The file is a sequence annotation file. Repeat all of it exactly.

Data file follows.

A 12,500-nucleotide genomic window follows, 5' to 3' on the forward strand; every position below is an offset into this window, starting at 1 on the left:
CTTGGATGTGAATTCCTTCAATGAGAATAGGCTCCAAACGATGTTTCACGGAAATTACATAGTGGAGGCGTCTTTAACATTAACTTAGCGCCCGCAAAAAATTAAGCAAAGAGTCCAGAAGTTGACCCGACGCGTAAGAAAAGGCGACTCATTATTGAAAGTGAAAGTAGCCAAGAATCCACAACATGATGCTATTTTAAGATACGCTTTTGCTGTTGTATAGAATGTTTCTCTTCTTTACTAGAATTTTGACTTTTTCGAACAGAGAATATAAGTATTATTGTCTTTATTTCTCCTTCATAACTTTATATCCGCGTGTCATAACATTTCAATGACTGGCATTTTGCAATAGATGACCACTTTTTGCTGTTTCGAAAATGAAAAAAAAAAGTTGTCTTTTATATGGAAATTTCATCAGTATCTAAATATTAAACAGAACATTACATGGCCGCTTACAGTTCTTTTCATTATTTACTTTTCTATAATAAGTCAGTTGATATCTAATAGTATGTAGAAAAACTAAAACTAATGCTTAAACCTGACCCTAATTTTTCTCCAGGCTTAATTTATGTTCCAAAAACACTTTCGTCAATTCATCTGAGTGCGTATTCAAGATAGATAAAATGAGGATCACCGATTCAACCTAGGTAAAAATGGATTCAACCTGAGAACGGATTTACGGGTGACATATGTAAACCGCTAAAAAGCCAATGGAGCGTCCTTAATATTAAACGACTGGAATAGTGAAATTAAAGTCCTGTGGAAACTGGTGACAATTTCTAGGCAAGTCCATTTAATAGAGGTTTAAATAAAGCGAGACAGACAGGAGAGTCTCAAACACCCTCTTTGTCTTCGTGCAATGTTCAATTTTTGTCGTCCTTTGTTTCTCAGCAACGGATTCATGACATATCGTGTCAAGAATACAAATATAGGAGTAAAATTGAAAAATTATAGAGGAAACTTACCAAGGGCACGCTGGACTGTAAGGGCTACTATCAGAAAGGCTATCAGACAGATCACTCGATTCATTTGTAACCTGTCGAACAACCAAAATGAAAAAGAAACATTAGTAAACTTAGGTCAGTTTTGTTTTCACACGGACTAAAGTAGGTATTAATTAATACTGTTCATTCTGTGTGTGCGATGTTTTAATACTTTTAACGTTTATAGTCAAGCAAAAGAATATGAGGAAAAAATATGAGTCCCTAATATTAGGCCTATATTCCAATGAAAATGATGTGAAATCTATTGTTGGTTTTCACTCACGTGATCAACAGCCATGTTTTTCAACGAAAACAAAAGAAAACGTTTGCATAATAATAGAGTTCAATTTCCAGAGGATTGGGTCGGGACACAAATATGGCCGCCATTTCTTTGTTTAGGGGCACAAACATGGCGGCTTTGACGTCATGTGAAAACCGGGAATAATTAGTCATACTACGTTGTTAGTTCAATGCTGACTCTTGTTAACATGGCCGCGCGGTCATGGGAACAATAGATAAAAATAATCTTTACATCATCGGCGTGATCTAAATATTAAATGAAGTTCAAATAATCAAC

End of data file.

A 12,500-nucleotide genomic window follows, 5' to 3' on the forward strand; every position below is an offset into this window, starting at 1 on the left:
CTTGGATGTGAATTCCTTCAATGAGAATAGGCTCCAAACGATGTTTCACGGAAATTACATAGTGGAGGCGTCTTTAACATTAACTTAGCGCCCGCAAAAAATTAAGCAAAGAGTCCAGAAGTTGACCCGACGCGTAAGAAAAGGCGACTCATTATTGAAAGTGAAAGTAGCCAAGAATCCACAACATGATGCTATTTTAAGATACGCTTTTGCTGTTGTATAGAATGTTTCTCTTCTTTACTAGAATTTTGACTTTTTCGAACAGAGAATATAAGTATTATTGTCTTTATTTCTCCTTCATAACTTTATATCCGCGTGTCATAACATTTCAATGACTGGCATTTTGCAATAGATGACCACTTTTTGCTGTTTCGAAAATGAAAAAAAAAAGTTGTCTTTTATATGGAAATTTCATCAGTATCTAAATATTAAACAGAACATTACATGGCCGCTTACAGTTCTTTTCATTATTTACTTTTCTATAATAAGTCAGTTGATATCTAATAGTATGTAGAAAAACTAAAACTAATGCTTAAACCTGACCCTAATTTTTCTCCAGGCTTAATTTATGTTCCAAAAACACTTTCGTCAATTCATCTGAGTGCGTATTCAAGATAGATAAAATGAGGATCACCGATTCAACCTAGGTAAAAATGGATTCAACCTGAGAACGGATTTACGGGTGACATATGTAAACCGCTAAAAAGCCAATGGAGCGTCCTTAATATTAAACGACTGGAATAGTGAAATTAAAGTCCTGTGGAAACTGGTGACAATTTCTAGGCAAGTCCATTTAATAGAGGTTTAAATAAAGCGAGACAGACAGGAGAGTCTCAAACACCCTCTTTGTCTTCGTGCAATGTTCAATTTTTGTCGTCCTTTGTTTCTCAGCAACGGATTCATGACATATCGTGTCAAGAATACAAATATAGGAGTAAAATTGAAAAATTATAGAGGAAACTTACCAAGGGCACGCTGGACTGTAAGGGCTACTATCAGAAAGGCTATCAGACAGATCACTCGATTCATTTGTAACCTGTCGAACAACCAAAATGAAAAAGAAACATTAGTAAACTTAGGTCAGTTTTGTTTTCACACGGACTAAAGTAGGTATTAATTAATACTGTTCATTCTGTGTGTGCGATGTTTTAATACTTTTAACGTTTATAGTCAAGCAAAAGAATATGAGGAAAAAATATGAGTCCCTAATATTAGGCCTATATTCCAATGAAAATGATGTGAAATCTATTGTTGGTTTTCACTCACGTGATCAACAGCCATGTTTTTCAACGAAAACAAAAGAAAACGTTTGCATAATAATAGAGTTCAATTTCCAGAGGATTGGGTCGGGACACAAATATGGCCGCCATTTCTTTGTTTAGGGGCACAAACATGGCGGCTTTGACGTCATGTGAAAACCGGGAATAATTAGTCATACTACGTTGTTAGTTCAATGCTGACTCTTGTTAACATGGCCGCGCGGTCATGGGAACAATAGATAAAAATAATCTTTACATCATCGGCGTGATCTAAATATTAAATGAAGTTCAAATAATCAAC